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Accepting and Understanding Sickle Cell

I first understood what it meant to have sickle cell when I had my first crisis at 19. It is definitely different growing up as someone living with sickle cell without a memory of a sickle cell crisis.

Learning about sickle cell growing up

As a child, I heard stories of how people living with sickle cell are always in pain and admitted to the hospital for days. It wasn't something I could relate to.

Feeling different

Throughout my childhood, I did not have any crises. Although, I didn't look like other kids. I was smaller with pale skin and yellow eyes. This made me feel different compared to other kids. It made me feel more like an outcast.

I was like a kid on the fence who believes he does not live with sickle cell because he hasn't had a crisis yet and doesn't look like others.

I didn't understand

It was a lot to deal with, trying to find myself. Having sickle cell was just a word. I didn't understand what it meant to live with sickle cell until my late teens, precisely when I was 19.

My first crisis

At 19, I had my first sickle cell crisis (vaso-occlusive crisis). That was the first time I heard the word vaso-occlusive crisis and also experienced it.

It was in my second year at the university. I was preparing for my second-semester examination. This was a day before the exam.

More than a mild pain

While I was preparing, I felt a mild backache. It wasn't new for me to feel backache. They came briefly and stopped after I took a rest.

As naive as I was, I thought it was just another mild back pain that would leave after few minutes, so I decided to take a nap. A few minutes later, I was crying and groaning in pain. The backache had grown into a stabbing pain all over my body. Finally, I was in the hospital receiving treatment, fighting for my life.

That was my experience with a vaso-occlusive crisis.

Accepting myself

That experience was more of emancipation and self-acceptance for me. It gave my life a new reality, one without self-denial.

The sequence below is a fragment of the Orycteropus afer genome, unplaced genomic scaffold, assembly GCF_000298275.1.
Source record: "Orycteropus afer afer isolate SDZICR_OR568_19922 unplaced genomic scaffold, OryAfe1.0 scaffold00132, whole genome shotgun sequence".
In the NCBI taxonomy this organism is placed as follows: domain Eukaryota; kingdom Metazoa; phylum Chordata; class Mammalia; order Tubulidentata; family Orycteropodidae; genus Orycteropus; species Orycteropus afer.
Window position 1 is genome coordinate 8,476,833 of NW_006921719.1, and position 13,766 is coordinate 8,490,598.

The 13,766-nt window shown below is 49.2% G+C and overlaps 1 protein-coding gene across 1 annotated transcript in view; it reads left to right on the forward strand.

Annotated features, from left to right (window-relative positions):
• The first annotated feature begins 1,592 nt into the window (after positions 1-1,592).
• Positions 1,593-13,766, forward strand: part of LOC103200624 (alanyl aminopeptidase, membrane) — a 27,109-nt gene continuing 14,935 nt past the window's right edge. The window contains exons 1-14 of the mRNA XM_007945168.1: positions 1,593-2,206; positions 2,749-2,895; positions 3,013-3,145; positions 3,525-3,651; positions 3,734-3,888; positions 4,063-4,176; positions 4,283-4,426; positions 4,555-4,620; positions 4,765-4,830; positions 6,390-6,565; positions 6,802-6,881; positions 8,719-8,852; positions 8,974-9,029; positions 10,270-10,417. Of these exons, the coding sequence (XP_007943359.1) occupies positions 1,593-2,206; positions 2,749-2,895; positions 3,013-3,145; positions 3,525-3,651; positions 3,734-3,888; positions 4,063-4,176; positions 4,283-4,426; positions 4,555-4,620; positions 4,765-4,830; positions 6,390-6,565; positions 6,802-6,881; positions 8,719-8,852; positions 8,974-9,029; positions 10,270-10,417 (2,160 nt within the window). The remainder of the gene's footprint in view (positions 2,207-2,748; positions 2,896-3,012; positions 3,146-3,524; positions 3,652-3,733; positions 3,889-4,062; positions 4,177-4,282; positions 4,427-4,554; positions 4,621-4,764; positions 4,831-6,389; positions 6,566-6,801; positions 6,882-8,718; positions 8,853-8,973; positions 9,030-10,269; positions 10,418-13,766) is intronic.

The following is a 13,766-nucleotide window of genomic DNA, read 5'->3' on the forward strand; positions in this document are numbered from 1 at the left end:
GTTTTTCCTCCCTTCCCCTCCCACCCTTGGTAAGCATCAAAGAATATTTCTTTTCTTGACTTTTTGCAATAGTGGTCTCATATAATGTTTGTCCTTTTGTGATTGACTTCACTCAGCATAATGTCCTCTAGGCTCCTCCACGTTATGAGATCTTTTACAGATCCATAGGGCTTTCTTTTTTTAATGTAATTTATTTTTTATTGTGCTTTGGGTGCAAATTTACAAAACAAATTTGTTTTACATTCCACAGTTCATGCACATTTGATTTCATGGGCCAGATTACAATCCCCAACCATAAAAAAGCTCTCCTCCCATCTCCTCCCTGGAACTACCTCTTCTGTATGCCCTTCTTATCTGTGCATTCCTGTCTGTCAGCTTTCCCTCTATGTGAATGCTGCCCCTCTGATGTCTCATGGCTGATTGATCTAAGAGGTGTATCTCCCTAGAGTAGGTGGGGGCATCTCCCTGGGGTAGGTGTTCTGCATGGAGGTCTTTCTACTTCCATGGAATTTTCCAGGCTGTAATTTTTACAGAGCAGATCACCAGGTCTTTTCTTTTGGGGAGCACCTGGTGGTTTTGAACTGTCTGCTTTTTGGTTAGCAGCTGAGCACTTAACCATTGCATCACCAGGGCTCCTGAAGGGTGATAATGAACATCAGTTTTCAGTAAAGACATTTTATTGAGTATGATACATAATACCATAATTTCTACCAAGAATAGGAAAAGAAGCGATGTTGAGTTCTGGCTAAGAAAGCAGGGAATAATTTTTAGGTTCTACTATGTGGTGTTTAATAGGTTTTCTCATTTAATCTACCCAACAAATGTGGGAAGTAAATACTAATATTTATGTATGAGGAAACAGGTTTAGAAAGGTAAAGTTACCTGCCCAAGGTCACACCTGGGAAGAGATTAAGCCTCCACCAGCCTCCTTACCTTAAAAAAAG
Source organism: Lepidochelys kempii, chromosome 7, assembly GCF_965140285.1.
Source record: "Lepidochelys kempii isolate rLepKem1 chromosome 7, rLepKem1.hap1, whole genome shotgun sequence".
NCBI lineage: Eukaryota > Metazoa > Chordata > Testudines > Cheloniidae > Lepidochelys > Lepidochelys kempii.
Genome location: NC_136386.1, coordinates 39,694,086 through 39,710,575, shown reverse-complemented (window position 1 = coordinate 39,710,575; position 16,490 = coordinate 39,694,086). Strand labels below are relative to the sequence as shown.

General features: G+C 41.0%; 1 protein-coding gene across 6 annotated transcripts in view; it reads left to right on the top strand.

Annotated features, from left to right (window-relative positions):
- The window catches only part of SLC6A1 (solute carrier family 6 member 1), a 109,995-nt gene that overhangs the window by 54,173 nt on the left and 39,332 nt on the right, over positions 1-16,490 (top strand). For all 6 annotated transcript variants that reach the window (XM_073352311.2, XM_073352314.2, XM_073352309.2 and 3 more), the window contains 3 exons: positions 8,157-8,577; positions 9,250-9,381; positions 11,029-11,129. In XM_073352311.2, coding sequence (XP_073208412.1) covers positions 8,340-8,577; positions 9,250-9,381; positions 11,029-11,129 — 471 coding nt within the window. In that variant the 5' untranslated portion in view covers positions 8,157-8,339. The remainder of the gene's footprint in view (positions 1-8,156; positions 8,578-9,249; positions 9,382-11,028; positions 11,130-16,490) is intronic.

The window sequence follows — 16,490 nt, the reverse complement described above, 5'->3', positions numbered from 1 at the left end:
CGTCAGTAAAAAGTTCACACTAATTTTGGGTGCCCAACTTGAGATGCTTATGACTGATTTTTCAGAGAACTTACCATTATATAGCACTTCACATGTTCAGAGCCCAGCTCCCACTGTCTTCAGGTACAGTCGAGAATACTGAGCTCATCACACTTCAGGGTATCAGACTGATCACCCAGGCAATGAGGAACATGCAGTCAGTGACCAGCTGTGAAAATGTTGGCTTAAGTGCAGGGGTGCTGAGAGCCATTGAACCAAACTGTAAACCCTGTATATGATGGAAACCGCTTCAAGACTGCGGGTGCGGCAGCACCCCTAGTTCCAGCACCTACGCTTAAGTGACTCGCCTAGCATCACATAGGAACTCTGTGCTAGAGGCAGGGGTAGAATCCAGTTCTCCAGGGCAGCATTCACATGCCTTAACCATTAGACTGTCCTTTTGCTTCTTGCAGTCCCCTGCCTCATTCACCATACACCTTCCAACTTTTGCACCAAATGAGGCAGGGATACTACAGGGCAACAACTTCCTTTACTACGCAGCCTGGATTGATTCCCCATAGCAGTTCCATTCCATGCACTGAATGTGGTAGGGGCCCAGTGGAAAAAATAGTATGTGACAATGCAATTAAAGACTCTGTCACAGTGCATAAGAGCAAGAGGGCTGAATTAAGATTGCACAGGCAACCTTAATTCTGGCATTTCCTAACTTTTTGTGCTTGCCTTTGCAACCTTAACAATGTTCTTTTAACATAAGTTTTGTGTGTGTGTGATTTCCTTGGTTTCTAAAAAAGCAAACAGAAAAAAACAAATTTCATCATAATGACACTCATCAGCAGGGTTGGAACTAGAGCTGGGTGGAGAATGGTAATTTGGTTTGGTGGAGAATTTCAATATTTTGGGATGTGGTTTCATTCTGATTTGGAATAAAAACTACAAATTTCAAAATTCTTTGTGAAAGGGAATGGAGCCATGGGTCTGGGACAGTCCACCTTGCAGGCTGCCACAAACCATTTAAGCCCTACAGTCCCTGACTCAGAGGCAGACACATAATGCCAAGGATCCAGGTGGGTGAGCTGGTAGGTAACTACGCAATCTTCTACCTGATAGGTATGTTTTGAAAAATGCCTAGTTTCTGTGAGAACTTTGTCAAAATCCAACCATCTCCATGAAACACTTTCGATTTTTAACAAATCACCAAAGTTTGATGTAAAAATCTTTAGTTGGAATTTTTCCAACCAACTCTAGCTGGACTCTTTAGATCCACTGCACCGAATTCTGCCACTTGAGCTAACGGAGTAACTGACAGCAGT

That crisis made me understand not only the pain other warriors go through with vaso-occlusive crises, but also taught me that there is more to sickle cell than crises.

Different kinds of pain

There's the mild crisis that lasts hours or minutes. These ones can be treated at home with just rest or a mild pain killer.

Then there is the crisis that earns you weeks in the hospital. It is these ones that a lot of people like my younger self think when they hear sickle cell.

There are also complications that never announce before showing up. An example is avascular necrosis, which I have been dealing with since 2016.

Mental health impacts

All of these combined can also have an effect on your mental health which makes sickle cell disorder a complete package.

Let's break the myths around sickle cell

There is a need to let the world know that sickle cell is not just about vaso-occlusive crisis so that we can break the myth that everyone living with sickle cell is always in pain and live in the hospital.

This will not only help the community pass out information but also help warriors feel better about themselves. It will help warriors be okay with being different from other warriors.

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This article represents the opinions, thoughts, and experiences of the author; none of this content has been paid for by any advertiser. The team does not recommend or endorse any products or treatments discussed herein. Learn more about how we maintain editorial integrity here.

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